How Long Does It Take to Feel "Back to Normal" After Giving Birth? Moms Weigh In

The Rundown

Recovery postpartum is also a slow and steady race, not a sprint. When you feel disconnected to your body and are anxious for something to change, it’s easy to fall into the “quick fix” trap. But patient consistency is what leads to lasting change.

Stephanie Stamas, PT, DPT, ATC, PRPC
Stephanie Stamas, PT, DPT, ATC, PRPC
Mom of a 2yo and 4yo. Doctor of Physical Therapy. Pelvic Floor Expert.

After having a baby, it can be hard to even recognize the person in the mirror. Everything is still big and swollen and changing. Your belly, breasts, hair, hips and even your shoe size is different. Nothing is left unaffected and it doesn’t stop there. Once your little one is born, there is a massive hormone shift that kicks off yet another drastic change in your body. Longing for an end in sight and a return to something that feels familiar is natural. But is looking back the way to get there? Or does the massive change in your body point to something else that needs to adjust as well? 

If you’re holding onto something from the past, it can limit you from making progress towards something new. 

"I never went "back to normal."  I was bedridden almost all of my pregnancy so I had to define what a new normal for me was. It was incredibly hard to give up that old normal to rebuild." — Rachel, FL

Other moms highlighted that an all-or-nothing approach wasn’t truly representative of the healing process in their bodies. Different areas progress at different rates and acknowledging the positive changes is helpful.

"I’m 16 months pp after my 2nd baby, and I’m definitely not feeling back to normal. I feel more aware of my body in some ways, more out of tune with my body in others, stronger in some areas, and weaker in others. It’s definitely a journey!" — Danielle, IL
"I’ve been working out * slowly* but consistently for the past few months and do not feel “back to normal” in my body. I do feel stronger, have dramatically less back pain, more energy, and just overall feel better. My youngest is 14 months old. I’m sure there is a wide variety of when people feel “back to normal” that depends on rhythm at home, sleep, mental well-being, and fitness." — Victoria, NC

Recovery postpartum is also a slow and steady race, not a sprint. When you feel disconnected to your body and are anxious for something to change, it’s easy to fall into the “quick fix” trap. But patient consistency is what leads to lasting change.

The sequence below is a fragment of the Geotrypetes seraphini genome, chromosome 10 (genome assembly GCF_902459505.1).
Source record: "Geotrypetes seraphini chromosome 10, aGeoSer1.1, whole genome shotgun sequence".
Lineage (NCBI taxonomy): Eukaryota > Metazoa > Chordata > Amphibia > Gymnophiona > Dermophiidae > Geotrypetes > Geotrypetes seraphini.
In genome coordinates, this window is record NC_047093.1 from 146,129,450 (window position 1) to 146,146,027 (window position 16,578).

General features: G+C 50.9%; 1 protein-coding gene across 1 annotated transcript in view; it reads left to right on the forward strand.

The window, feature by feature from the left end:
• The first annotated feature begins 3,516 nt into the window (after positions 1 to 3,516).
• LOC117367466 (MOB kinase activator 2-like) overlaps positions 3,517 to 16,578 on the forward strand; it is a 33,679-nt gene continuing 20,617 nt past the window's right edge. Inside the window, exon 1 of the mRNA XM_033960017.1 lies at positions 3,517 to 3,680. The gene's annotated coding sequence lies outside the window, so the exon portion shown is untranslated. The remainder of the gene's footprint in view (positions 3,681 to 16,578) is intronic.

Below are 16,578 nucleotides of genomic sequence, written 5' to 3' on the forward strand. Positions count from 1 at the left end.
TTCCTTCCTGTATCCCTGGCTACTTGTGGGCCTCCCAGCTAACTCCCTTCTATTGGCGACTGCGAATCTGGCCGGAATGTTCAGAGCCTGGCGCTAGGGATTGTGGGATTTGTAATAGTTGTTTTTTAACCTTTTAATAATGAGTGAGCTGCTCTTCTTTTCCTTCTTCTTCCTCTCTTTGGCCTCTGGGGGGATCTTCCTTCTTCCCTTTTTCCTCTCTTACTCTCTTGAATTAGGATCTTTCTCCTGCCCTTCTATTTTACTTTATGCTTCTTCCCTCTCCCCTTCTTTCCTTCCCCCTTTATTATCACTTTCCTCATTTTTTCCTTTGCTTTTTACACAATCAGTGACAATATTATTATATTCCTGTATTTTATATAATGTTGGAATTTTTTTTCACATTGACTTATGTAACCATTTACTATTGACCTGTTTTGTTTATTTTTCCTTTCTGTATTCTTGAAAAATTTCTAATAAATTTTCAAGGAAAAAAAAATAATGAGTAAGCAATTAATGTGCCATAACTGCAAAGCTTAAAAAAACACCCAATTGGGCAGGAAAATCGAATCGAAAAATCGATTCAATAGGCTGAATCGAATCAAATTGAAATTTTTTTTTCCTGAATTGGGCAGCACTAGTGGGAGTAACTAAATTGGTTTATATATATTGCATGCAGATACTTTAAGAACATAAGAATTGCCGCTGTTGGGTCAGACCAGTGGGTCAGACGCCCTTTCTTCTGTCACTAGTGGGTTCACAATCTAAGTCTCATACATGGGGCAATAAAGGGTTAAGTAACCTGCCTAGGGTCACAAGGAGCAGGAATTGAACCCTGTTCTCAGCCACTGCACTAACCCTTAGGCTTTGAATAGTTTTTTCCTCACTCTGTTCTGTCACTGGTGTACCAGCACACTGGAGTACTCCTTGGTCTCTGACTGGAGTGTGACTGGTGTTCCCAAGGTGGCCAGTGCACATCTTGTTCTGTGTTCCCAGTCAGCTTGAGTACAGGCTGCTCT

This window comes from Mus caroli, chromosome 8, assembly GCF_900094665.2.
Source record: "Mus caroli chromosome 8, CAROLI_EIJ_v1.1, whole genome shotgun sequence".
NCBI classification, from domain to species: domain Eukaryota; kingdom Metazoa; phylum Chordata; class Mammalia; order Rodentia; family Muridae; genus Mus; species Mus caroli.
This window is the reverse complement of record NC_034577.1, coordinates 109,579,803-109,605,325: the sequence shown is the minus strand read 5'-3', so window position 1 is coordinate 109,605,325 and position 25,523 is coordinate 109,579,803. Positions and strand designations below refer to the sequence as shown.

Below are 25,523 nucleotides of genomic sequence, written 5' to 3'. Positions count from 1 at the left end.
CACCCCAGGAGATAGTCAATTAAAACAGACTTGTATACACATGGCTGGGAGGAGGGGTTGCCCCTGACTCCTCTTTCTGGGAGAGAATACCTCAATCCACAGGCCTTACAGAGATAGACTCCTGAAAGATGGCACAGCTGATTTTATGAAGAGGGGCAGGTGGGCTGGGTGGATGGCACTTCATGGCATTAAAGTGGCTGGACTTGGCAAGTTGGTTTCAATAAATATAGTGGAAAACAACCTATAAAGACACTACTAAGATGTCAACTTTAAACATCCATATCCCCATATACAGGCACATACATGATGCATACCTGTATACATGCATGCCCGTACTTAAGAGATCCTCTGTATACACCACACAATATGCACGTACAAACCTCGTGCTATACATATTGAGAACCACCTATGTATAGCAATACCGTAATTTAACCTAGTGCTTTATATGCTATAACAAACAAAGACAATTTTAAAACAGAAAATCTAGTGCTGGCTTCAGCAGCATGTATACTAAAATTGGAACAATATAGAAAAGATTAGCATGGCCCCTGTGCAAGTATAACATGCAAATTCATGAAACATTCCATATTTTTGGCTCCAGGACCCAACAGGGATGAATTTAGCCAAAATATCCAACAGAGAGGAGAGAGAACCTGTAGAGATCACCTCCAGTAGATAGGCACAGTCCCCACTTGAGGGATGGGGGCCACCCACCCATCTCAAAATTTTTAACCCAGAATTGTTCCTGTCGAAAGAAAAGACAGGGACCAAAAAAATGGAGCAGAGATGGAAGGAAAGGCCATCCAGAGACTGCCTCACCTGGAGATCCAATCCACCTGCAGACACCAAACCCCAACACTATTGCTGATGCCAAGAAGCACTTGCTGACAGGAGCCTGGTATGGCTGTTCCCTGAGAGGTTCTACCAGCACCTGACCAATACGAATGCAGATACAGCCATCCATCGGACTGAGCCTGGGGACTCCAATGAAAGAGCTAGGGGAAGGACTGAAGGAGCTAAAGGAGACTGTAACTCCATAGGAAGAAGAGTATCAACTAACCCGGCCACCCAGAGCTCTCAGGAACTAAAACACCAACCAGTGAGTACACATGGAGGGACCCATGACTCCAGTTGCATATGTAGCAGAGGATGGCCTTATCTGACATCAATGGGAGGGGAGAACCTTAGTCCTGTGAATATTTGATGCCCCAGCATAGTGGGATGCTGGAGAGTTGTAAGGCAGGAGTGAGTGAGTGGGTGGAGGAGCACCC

"I’m working on getting back to “normal”. My core strength is so much weaker after having my second. I’m more aware now of how my body is compensating. Definitely working on being patient with myself!" — Jilandra, NC
"It definitely takes patience, grace and a lot of consistency.  I’m 2 years postpartum with baby #4. I’m not going back to the “normal” before kids, but I can create a new normal and do my best to keep my mind and body healthy." — Jennee, NM

Many moms challenged the idolization of the pre-baby body. It’s easy to compare a current difficult situation to an idealized version in the past. We do this with everything - friendships, marriages, work situations, etc. The “good ol’ days” of the past are always more attractive than our current pains. Kelly from North Carolina said:

"I echo what y'all are saying! My second is 18 months. A big thing I've been working through lately is realizing that my perception of what "normal" was before kids might be a little skewed. It's so easy to feel weak now and blame it on pregnancies and kids, and feel like I'll never get back to "what I was" before. But in all actuality, I might not have been as strong then as I think I was! After you go through pregnancy you're SO much more in tune with your body, you might notice things (perceived weaknesses?) That you never did before. And while some things absolutely are changed forever (hello giant, saggy breasts and c-section scar!), in most ways I think I'm working on trying to define a new normal, and *trying* to let go of what I thought I was before."

If you’re struggling to find some sort of normalcy in your body after having a baby, Kelly gives some great advice:

"Work on living in the present, moving to the future, and letting the past be somewhere with fond memories, but not something to compare yourself to.”

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